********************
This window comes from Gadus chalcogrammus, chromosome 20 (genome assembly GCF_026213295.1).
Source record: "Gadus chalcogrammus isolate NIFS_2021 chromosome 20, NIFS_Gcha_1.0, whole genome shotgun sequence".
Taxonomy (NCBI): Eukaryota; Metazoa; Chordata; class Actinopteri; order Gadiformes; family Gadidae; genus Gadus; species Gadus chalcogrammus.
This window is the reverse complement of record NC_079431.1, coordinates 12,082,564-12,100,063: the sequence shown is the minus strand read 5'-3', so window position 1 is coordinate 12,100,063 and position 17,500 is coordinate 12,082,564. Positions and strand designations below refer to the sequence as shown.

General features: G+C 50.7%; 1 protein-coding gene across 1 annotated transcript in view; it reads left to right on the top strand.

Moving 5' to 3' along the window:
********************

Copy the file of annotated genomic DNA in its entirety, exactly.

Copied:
This window comes from Gadus chalcogrammus, chromosome 20 (genome assembly GCF_026213295.1).
Source record: "Gadus chalcogrammus isolate NIFS_2021 chromosome 20, NIFS_Gcha_1.0, whole genome shotgun sequence".
Taxonomy (NCBI): Eukaryota; Metazoa; Chordata; class Actinopteri; order Gadiformes; family Gadidae; genus Gadus; species Gadus chalcogrammus.
This window is the reverse complement of record NC_079431.1, coordinates 12,082,564-12,100,063: the sequence shown is the minus strand read 5'-3', so window position 1 is coordinate 12,100,063 and position 17,500 is coordinate 12,082,564. Positions and strand designations below refer to the sequence as shown.

General features: G+C 50.7%; 1 protein-coding gene across 1 annotated transcript in view; it reads left to right on the top strand.

Moving 5' to 3' along the window: